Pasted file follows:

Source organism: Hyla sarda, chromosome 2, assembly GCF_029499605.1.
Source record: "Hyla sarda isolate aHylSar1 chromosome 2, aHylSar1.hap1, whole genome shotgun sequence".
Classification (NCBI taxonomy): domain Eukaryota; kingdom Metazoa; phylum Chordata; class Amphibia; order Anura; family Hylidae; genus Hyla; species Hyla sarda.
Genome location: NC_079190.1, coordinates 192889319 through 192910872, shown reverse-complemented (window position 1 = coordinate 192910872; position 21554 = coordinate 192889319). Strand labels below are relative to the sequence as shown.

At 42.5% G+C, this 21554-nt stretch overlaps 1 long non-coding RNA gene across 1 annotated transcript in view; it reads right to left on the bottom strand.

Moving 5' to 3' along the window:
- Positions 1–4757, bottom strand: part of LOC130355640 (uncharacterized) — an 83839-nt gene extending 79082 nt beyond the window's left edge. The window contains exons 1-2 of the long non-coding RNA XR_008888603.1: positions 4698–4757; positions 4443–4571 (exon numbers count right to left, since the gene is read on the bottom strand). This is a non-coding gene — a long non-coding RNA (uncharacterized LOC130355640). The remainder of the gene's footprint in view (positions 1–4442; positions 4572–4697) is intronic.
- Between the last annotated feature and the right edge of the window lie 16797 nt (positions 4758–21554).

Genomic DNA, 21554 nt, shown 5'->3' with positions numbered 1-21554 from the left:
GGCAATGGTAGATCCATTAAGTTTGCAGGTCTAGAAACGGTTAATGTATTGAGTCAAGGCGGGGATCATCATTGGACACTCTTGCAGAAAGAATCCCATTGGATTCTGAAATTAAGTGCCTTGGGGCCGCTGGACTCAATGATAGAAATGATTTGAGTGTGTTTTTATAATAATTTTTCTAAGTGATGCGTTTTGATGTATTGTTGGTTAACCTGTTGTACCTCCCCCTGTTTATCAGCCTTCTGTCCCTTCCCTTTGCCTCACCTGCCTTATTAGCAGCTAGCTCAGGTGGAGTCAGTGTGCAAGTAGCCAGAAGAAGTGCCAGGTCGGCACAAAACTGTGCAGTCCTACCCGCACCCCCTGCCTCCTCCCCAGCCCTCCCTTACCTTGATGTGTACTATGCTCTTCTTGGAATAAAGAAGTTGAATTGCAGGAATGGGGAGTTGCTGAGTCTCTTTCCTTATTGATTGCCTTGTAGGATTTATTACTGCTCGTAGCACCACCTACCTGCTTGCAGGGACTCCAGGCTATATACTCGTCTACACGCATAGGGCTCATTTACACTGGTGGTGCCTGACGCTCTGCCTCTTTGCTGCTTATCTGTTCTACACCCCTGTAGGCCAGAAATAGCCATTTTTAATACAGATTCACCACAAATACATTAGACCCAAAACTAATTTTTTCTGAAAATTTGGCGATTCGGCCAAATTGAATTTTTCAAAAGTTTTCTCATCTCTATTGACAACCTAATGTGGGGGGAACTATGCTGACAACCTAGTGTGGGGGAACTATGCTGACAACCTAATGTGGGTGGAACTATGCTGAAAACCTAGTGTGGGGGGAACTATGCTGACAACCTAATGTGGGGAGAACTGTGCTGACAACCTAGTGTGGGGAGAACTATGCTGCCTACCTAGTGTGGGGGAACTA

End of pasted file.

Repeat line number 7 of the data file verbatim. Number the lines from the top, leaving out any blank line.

- Positions 1–4757, bottom strand: part of LOC130355640 (uncharacterized) — an 83839-nt gene extending 79082 nt beyond the window's left edge. The window contains exons 1-2 of the long non-coding RNA XR_008888603.1: positions 4698–4757; positions 4443–4571 (exon numbers count right to left, since the gene is read on the bottom strand). This is a non-coding gene — a long non-coding RNA (uncharacterized LOC130355640). The remainder of the gene's footprint in view (positions 1–4442; positions 4572–4697) is intronic.